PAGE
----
Tiger Woods insists it used to be pretty easy to win the Masters before Augusta was transformed by a series of changes.
Since 2002, Augusta National has undergone extensive alterations, the most notable being the lengthening of a number of holes, the narrowing of several fairways and the addition of trees and bunkers around the course.
The latest change set to greet returning players in 2019 is the lengthening of the par-4 fifth hole by 40 yards, while the purchasing of extra land surrounding the course suggests more changes could be in the offing in the near future.
The motive behind most of the changes was making Augusta a more challenging test for modern players, and as far as Woods is concerned, the alterations have succeeded in their aim.
In fact, Woods reckons playing Augusta used to be downright easy for him when he first arrived, which may explain his runaway 12-shot victory there as a 21-year-old back in 1997.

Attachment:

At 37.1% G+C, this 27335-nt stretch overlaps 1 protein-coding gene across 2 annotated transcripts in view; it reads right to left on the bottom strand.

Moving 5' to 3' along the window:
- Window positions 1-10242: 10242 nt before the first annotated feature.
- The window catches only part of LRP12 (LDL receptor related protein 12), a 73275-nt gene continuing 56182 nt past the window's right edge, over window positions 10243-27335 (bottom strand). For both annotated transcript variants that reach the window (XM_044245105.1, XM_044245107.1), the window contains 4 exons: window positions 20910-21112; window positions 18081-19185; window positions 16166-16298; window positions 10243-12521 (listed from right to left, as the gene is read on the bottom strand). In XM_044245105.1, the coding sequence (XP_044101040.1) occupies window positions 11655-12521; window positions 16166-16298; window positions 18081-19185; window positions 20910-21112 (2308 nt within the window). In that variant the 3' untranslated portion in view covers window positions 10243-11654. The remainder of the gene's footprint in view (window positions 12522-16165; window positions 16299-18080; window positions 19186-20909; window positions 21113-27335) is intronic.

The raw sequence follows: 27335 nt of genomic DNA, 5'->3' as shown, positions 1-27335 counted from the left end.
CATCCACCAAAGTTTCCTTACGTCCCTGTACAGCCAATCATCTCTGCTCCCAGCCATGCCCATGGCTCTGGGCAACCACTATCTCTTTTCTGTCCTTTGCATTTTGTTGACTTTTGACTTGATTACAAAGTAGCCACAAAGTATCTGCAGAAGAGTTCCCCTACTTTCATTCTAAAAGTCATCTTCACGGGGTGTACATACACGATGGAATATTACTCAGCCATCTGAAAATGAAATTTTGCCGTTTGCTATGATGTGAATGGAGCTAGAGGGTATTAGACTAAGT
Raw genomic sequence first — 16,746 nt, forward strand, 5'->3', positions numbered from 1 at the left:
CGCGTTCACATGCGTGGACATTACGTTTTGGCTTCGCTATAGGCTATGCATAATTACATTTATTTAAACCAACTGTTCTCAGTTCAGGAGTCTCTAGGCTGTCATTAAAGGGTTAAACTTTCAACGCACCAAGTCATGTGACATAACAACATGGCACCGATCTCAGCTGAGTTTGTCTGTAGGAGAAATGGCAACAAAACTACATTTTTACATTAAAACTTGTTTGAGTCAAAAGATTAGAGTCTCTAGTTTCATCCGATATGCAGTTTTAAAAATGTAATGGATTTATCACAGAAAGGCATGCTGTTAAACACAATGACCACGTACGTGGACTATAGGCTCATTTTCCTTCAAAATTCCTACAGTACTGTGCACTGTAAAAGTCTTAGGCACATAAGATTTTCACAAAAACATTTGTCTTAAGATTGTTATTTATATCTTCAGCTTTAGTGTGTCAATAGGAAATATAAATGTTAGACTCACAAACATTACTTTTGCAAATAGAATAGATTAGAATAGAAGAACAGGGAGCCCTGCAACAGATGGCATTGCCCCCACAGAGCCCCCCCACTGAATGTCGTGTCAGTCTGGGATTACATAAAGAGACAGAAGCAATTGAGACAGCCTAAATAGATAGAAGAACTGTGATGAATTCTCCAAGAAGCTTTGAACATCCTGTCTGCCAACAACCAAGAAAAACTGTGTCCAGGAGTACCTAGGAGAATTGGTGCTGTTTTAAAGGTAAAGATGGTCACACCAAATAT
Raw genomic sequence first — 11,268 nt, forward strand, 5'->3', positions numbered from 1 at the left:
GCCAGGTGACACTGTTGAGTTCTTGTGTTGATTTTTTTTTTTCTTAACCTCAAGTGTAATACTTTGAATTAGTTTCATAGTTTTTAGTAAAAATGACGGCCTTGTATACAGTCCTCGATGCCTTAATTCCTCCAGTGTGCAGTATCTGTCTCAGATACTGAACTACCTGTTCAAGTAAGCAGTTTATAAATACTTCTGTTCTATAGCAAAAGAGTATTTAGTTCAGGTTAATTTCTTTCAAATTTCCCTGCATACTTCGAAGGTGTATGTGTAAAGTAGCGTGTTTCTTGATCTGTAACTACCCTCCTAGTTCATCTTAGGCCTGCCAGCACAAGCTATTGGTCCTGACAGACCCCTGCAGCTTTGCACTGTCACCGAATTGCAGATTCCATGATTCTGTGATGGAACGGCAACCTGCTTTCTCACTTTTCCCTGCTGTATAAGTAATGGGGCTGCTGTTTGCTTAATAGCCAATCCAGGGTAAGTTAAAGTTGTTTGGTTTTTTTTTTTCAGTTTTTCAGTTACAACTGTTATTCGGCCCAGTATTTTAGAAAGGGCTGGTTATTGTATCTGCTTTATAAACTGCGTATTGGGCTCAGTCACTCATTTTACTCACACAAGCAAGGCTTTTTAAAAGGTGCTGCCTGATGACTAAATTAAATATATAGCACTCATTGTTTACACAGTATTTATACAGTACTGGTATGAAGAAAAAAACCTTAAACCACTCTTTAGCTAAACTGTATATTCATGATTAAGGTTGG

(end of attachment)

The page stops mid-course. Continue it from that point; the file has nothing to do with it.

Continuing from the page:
Woods also captured further Masters wins in 2001, 2002 and 2005.
“When I first went there, there were no bunkers,” Woods said according to Yahoo Sports.
“I drove it into the crosswalk on one. I hit a nine-iron into two. Drove it on the green on three. Had a sandwedge into five. Sandwedge into seven. Eight I had a four-iron.
“Nine was a sandwedge. Eleven was a wedge. Thirteen was a three-wood and eight-iron. Fourteen was a three-wood and a sandwedge.
“Fifteen was a driver and eight-iron, driver-pitching wedge sometimes. Seventeen was a driver sandwedge and 18 was a driver-sandwedge.
“It really wasn’t that hard.”
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